The six leading causes of death; heart disease, cancer, lung ailments, accidents, cirrhosis of the liver and suicide are linked to chronic stress. It is time to get rid of it. Dr. Ashwin Mehta, can see Government Cut, the cruise ship port and AmericanAirlines Arena from his balcony on the 49th floor.
He checks out the view then lays his mat on the tile and begins his daily yoga routine. For 20 minutes he will relax in a mind/body workout that will allow him cope with the stress of being the medical director for Integrative Medicine at Sylvester Comprehensive Cancer Center. A bit north in Lighthouse Point; Dr. Alexander G. Justicz eases his stress by going to the beach where he rides his kiteboard. He is always looking forward to being on the water.
“I am a sucker for kiteboarding,” says Justicz, a cardiac surgeon at Holy Cross Hospital in Fort Lauderdale. He says that being on the beach helps him mix up his exercise routine which he finds is important for controlling stress.
“Stress in the 21st century is a huge problem for men,” he said.
The body deals well with acute stress such as a traffic accident or being chased by a dog by activating the sympathetic nervous system which sets the body up for a “fight or flight” response that helps individuals escape and be safe.
This process releases hormones that increase the heart rate; cause rapid, shallow breathing; constrict blood vessels supplying digestive organs and tighten muscles.
When the danger is gone, the body halts its “fight or flight” mode and starts to “rest and digest,” Mehta explains. Unfortunately, for many individuals the pendulum does not swing and stress becomes chronic.
From traffic on I-95, to a favorite shirt that is damaged at the cleaners or a misplaced child support check to an argument with the spouse — this accumulates becoming a large amount of daily anxiety.
According to the American Psychological Association, chronic stress is linked to the six leading causes of death: heart disease, cancer, lung ailments, accidents, cirrhosis of the liver and suicide. Greater than 75 percent of all doctor office visits are for stress-related ailments and complaints.
Chronic stress can affect your brain, suppress your thyroid, cause blood sugar imbalances, lessen bone density and muscle tissue, raise blood pressure, reduce your immunity and ability to heal and increase fat deposits around your abdomen that are associated with heart attacks, strokes and elevated “bad” cholesterol.
Sameet Kumar begins his day comfortably seated on the floor of his bedroom. He calmly begins belly breathing and mindful meditation that assist him in relaxing.
“Meditation actually alters how the brain reacts to stress,” stated Kumar, a clinical psychologist at Memorial Cancer Institute and the author of The Mindful Path Through Worry and Rumination (New Harbinger Publications, 2010).
Kumar made changes regarding his own stress once his first child was born.
“I want to be as healthy as I can for as long as I can so I can see my children grow up,” he said.
It is unfortunate that the wake-up call for most individuals comes in the emergency room following a heart attack or hypertensive crisis at which time they may also be diagnosed with uncontrolled diabetes.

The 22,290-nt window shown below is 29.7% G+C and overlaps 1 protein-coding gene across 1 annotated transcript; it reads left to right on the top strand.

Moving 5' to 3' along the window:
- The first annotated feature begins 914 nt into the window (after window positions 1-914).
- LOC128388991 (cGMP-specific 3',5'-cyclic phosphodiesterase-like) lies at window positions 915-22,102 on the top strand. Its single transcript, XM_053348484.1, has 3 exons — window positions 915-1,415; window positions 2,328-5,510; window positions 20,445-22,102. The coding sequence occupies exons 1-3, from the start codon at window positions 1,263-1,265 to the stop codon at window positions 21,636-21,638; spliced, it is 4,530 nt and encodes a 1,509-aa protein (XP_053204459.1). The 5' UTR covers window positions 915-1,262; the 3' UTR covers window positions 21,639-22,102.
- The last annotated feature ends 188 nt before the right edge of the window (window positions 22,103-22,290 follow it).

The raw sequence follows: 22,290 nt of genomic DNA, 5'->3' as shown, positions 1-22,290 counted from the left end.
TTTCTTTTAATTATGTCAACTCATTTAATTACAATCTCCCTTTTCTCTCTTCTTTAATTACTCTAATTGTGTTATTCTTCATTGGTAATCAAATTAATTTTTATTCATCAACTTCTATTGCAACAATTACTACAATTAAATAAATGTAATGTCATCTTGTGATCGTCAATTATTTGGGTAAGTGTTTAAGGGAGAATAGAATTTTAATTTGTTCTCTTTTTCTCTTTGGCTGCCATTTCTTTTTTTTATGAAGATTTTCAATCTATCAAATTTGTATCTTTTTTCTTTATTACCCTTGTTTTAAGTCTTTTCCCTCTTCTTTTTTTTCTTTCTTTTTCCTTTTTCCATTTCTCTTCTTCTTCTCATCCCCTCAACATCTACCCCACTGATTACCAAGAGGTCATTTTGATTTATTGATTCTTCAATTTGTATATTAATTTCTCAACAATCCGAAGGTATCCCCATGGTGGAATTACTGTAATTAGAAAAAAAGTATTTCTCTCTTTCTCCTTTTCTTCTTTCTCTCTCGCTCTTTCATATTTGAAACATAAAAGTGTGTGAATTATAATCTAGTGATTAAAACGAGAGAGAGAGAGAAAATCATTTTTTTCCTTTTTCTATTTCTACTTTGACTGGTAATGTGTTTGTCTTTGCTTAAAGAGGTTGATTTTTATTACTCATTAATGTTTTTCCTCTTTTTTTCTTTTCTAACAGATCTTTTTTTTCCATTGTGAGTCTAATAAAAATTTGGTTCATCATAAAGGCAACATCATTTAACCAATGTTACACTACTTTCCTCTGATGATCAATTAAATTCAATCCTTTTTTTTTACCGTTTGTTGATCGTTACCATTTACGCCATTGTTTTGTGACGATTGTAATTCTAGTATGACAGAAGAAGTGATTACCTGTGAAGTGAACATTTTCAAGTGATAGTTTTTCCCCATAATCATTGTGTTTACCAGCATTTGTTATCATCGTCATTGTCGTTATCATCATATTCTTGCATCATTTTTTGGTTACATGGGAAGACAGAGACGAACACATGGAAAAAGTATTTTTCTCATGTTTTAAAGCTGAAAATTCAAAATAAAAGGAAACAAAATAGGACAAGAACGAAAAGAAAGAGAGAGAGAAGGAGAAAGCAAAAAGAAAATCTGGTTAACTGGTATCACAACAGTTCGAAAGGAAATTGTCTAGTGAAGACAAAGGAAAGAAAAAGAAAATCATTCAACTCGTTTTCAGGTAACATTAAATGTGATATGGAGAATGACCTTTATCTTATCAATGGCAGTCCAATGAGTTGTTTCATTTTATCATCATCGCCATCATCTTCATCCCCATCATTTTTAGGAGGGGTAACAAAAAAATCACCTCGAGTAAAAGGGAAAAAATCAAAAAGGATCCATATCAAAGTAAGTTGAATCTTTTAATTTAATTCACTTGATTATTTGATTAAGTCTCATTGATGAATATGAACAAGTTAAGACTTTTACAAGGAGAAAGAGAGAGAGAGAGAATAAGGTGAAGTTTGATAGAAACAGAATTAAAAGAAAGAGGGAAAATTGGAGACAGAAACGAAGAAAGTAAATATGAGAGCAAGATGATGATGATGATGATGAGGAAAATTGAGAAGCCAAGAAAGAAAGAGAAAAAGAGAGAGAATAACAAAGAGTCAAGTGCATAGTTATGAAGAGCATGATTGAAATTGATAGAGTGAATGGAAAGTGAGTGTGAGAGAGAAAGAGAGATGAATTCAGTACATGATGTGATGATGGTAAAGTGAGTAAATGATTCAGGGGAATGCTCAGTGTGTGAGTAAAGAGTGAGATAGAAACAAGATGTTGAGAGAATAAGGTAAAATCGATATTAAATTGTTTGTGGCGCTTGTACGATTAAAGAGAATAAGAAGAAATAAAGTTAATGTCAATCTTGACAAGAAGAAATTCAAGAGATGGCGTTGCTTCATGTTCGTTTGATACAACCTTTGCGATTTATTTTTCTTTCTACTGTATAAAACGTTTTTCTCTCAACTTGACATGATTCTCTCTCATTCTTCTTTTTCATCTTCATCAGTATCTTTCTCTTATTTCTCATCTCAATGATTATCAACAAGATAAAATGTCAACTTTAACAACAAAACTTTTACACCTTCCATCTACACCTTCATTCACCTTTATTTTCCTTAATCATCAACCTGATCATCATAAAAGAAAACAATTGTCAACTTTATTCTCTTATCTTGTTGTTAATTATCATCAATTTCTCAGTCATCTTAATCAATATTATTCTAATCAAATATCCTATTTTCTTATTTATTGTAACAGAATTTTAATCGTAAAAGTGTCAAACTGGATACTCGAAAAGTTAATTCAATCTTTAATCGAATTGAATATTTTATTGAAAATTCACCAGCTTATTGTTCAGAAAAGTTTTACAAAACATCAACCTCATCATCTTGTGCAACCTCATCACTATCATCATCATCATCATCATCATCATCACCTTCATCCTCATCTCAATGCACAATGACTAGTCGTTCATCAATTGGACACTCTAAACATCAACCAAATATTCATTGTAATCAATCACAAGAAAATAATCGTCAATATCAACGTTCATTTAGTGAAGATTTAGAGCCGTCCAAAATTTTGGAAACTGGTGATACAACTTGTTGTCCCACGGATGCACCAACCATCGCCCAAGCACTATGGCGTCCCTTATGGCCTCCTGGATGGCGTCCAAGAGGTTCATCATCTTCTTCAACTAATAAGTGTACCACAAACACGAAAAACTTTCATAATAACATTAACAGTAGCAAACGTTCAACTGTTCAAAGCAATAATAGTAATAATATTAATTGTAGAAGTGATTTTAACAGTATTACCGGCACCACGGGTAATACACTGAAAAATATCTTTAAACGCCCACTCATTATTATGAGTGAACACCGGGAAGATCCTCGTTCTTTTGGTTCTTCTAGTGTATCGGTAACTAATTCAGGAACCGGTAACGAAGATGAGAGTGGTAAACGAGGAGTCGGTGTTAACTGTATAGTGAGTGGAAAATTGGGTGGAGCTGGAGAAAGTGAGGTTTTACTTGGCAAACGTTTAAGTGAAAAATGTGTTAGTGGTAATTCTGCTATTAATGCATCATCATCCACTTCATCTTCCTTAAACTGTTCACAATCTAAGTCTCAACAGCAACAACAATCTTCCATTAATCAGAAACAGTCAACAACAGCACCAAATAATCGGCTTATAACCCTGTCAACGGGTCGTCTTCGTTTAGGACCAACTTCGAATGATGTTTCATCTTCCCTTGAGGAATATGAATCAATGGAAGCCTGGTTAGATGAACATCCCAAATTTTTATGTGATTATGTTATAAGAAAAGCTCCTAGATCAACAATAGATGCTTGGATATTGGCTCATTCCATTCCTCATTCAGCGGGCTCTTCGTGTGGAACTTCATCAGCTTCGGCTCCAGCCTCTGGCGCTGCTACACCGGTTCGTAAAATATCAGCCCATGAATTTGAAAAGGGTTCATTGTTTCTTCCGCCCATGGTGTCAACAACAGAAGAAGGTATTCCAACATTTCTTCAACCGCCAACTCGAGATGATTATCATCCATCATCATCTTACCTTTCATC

“You realize all this stuff has been going on for a long time. It just hasn’t been treated,” said Kumar.
Handling chronic stress can start with something as simple as getting perspective on your situation.
“Take a step back and circle the bait,” Justicz suggests.
Justicz also recommends his patients see a doctor about any underlying medical issues.
“I think that it’s a stress relief if you address the things you can. It makes it easier to not worry about the things you can’t,” he says.
Also consider adding a mind/body practice to your daily routine. Other than yoga and meditation; other suggestions include: biofeedback, writing in a journal, praying, guided imagery, creative visualization and breathing exercises.
Kumar practices mindful meditation in the morning and in the evening. It is generally recommended for 20 to 30 minutes two times per day. It is a time commitment, but he has discovered calms him and makes him feel sharper and more productive.
Aerobic exercise is also important in dealing with stress. It gets the blood moving, improves the cardiovascular system, rejuvenates the body with plenty of fresh oxygen and helps sleep.
Aerobics can also help mitigate the adverse effects of prolonged stress and inflammation on the immune system, heart and lungs.
Diet is also important for stress relief because your body associates stress with famine.
“It’s built into your system,” says Kumar.
If the body goes into starvation mode when stressed it produces cortisol because it thinks it’s going to starve. In turn, this hormone causes you to crave fat and sugar and store fat around the belly.
“And that belly fat is a tremendous risk factor for diabetes and heart disease in men,” says Kumar.
The majority of the doctors we spoke to suggest a Mediterranean diet based on whole grains, fruits and vegetables, seeds and nuts, legumes and beans, olive oil and seafood.
“It’s a diet that runs counter to the kinds of things you crave when you are feeling stressed,” Kumar says.
Giving the body all the building blocks it needs to heal itself.
Last but not least; to manage stress in your life, help your fellow man. By doing so the body produces the hormone oxytocin which boosts trust and empathy and decreases stress and anxiety.
“Compassion and some sort of community service are very important components of mitigating stress,” Mehta says.
He serves on the board of directors at Mindful Kids Miami, which is bringing mindfulness to children in schools and pediatric hospitals, teaches yoga and honors some sage advice.
“So many grandmas told us to say our prayers and count our blessings before going to sleep. If you really want the essence of stress management, it was all in your grandmother’s advice,” Mehta says.